Only a few days ago, we have reported about a string of hacking campaigns targeting defense contractors in the U.S. in what may seem to be a desperate move by a hacker group from Iran called Ajax Security Team. Now, a fresh report indicates another cyber crime in the form of espionage perpetrated by Iranian hackers against the U.S. government and military officials, as well as Israeli leaders.
Cyberintelligence company ISight Partners was the first to spill the beans on the cyber espionage, which has been going on for three years.
It was found out that the hackers – it remains unknown whether this group is the same team that constituted the Ajax team – have been spying on their intended targets, namely U.S. legislators, a high-ranking Navy official, and envoys to countries in the Middle East and in Britain, using bogus accounts with Facebook, Twitter, LinkedIn and Google+. A fake news website, newsonair.org, also served as a pretext of decent intentions.
Why it took three years before the espionage was uncovered has yet to be explained. ISight could not as well figure out the extent of the breach with respect to data that has been compromised, credentials of government officials stolen to access classified information and sensitive networks, and non-public data regarding the defense systems of the U.S. and Israel, which has a longstanding rift with Iran.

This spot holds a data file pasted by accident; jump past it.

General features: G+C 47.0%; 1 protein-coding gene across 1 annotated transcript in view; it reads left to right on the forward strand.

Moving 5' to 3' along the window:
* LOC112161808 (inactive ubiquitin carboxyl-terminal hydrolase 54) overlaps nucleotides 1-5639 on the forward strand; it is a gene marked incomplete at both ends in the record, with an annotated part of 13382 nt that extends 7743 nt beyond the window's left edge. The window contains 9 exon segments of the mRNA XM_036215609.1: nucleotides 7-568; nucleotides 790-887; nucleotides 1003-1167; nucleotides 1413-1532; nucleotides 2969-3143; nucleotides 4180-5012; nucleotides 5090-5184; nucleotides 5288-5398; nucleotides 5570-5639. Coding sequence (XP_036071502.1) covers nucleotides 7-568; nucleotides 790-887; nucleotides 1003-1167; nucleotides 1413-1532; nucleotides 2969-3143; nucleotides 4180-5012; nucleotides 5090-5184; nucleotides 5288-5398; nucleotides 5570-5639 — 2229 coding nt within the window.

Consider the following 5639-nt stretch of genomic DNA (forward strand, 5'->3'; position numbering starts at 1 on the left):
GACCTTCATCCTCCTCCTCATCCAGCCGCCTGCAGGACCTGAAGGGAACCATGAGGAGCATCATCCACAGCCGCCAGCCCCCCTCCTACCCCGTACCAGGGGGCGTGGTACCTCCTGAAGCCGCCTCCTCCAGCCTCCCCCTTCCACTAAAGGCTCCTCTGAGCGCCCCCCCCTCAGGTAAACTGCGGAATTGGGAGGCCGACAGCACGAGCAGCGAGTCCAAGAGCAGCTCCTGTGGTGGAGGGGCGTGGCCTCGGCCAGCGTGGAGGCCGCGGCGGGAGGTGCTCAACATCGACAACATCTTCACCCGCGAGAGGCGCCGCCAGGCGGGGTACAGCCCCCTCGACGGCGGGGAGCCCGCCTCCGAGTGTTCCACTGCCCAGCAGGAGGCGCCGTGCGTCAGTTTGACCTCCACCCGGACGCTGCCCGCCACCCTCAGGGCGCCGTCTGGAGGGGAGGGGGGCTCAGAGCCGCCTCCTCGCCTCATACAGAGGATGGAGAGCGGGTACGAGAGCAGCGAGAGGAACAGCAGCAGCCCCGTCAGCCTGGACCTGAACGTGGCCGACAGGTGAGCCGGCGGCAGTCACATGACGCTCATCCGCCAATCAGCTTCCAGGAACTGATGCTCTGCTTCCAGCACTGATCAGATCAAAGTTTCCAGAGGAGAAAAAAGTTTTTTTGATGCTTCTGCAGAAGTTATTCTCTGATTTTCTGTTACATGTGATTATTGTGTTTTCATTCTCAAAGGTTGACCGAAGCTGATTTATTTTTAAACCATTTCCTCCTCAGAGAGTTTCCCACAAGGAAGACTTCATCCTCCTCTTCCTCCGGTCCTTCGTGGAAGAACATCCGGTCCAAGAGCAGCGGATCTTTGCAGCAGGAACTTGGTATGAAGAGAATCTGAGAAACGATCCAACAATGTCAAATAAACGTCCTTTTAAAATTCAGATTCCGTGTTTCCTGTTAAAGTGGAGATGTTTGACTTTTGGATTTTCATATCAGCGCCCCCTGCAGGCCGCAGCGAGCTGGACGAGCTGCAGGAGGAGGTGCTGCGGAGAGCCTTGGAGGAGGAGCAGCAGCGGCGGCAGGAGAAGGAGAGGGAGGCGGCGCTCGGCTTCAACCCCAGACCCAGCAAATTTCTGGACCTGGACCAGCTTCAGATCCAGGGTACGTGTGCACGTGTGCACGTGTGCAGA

ISight reported that the Iranian hackers forged six names of fake journalists that allegedly wrote for the bogus news site, which also syndicated contents from Associated Press and Reuter – part of a plan to give the impression that the site is indeed reliable, or will look so to the targeted officials. Then a spate of feigned Facebook accounts were created for these nonexistent persons to add the intended victims as friends in order to spy on their daily activities, or deeper than that.
The method used here falls under the category of social engineering, an elaborate manipulation of social events to gain advantage at the expense of others.
The hackers went as far as connecting with the victims’ circles on Google+ and Twitter in order to establish a seemingly strong link with the target.
All is set, the hackers would then send emails to the target that at first sight may look benign, but actually contain malicious links to NewsOnAir.org and attachments.
The hackers did not only attack government and military officials, they also targeted thousands of individuals.
Facebook in particular detected the hackers accidentally while the social networking site was looking into reports of abnormal friend requests and other suspicious activities on Facebook, and has moved to delete their fake accounts.